“It’s becoming so unusual, it’s almost certainly climate change,” said Dr. Edwin J. Castellanos, dean of the Research Institute at the Universidad del Valle de Guatemala, a university in Guatemala City, and one of Central America’s leading scientists in the field of climate change.
Climate change is rarely the sole factor in the decision to migrate. Violence and poverty are prime drivers, but climate change can be a tipping point, farmers and experts say.
“Small farmers are already living in poverty; they’re already at the threshold of not being able to survive,” Mr. Castellanos said. “So any changes in the situation may push them to have enough incentives to leave.”
The outlook for the region seems bleak. Reduced yields of coffee and subsistence crops like corn and beans could significantly increase food insecurity and malnutrition. By some predictions, the amount of land suitable for growing coffee in Central America could drop by more than 40 percent by 2050.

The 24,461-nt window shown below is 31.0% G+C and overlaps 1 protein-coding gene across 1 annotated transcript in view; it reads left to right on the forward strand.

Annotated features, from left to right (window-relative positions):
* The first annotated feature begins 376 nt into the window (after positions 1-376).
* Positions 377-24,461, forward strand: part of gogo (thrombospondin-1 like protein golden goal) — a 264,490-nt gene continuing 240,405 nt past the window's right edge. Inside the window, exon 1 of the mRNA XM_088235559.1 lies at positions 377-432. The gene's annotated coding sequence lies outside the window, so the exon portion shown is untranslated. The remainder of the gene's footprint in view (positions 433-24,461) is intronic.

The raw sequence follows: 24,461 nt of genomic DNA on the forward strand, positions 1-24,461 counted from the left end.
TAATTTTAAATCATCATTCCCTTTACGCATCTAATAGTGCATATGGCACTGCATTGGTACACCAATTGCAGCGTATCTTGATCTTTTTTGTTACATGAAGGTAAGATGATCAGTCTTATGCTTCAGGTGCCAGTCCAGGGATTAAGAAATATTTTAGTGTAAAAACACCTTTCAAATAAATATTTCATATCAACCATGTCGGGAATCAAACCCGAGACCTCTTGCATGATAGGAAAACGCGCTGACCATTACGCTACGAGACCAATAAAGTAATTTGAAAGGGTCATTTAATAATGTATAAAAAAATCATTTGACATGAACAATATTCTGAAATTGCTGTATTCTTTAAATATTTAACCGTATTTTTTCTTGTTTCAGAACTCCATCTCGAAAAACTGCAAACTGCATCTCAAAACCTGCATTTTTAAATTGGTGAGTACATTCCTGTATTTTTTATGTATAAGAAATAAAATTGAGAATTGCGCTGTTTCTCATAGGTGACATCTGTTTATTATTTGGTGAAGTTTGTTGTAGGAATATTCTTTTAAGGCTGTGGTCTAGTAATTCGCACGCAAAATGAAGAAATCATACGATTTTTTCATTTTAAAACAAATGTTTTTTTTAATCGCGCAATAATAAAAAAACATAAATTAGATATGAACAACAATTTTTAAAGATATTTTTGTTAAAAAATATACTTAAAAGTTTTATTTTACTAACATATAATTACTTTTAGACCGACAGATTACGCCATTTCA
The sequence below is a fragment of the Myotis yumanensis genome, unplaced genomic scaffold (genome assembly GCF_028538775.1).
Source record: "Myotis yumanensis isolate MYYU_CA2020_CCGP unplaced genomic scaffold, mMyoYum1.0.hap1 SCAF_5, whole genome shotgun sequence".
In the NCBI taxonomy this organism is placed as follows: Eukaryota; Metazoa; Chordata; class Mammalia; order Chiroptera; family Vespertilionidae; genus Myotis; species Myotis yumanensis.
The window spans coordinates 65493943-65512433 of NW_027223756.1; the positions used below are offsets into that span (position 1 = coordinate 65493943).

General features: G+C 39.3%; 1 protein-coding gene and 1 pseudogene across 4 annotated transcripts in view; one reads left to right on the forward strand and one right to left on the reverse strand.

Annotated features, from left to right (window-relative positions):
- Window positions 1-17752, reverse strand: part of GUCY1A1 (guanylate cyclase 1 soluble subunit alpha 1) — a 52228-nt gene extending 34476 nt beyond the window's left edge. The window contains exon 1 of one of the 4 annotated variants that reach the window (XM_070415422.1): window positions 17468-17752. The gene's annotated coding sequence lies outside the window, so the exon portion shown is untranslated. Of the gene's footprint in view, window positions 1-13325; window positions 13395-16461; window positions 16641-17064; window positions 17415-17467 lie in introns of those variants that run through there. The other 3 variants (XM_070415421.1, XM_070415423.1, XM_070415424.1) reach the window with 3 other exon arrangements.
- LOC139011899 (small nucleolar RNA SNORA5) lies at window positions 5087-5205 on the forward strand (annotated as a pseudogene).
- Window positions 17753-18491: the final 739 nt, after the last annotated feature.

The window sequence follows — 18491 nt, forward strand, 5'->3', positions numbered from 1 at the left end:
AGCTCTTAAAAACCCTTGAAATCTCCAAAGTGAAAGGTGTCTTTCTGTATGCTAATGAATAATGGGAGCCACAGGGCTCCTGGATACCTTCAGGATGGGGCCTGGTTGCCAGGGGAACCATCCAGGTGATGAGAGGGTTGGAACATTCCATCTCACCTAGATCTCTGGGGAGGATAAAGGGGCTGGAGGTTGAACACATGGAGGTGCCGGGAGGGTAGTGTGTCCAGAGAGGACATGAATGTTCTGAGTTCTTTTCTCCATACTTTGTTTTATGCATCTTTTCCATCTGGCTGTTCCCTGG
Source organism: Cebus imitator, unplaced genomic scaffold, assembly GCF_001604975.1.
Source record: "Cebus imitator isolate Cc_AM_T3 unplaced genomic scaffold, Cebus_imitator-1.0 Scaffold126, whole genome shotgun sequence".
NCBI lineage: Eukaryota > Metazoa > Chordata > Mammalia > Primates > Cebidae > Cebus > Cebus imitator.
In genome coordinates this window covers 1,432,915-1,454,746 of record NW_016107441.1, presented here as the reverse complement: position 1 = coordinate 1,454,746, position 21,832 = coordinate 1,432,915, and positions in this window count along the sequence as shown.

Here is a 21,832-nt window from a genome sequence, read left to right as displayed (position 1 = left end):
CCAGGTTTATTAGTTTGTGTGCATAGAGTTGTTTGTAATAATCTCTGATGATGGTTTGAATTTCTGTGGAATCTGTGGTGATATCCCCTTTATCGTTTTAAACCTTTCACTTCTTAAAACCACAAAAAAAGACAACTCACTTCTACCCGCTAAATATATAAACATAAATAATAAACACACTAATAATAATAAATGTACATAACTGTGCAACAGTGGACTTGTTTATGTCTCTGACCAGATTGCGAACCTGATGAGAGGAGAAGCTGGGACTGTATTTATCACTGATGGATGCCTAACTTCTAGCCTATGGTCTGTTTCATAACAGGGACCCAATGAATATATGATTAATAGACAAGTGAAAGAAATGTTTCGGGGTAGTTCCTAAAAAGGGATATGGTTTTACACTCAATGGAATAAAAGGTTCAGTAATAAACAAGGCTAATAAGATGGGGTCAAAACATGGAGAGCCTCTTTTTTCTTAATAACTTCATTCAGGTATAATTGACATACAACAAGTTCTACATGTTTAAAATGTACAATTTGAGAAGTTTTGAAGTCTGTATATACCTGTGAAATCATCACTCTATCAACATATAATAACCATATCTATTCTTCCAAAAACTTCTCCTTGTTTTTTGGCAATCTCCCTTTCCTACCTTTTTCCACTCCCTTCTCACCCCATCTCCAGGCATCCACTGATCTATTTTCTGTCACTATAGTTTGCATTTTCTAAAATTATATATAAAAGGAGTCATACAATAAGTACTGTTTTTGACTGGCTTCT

The number of coffee producers in the area where Mr. Vicen lives has dropped by a quarter in the past decade — to about 9,000 from about 12,000 — partly because of pressure from climate change, said Marlon Danilo Mejía, the regional coordinator for the Honduran Coffee Institute, an industry trade group.
A vast majority are small producers, managing less than about nine acres each, he said.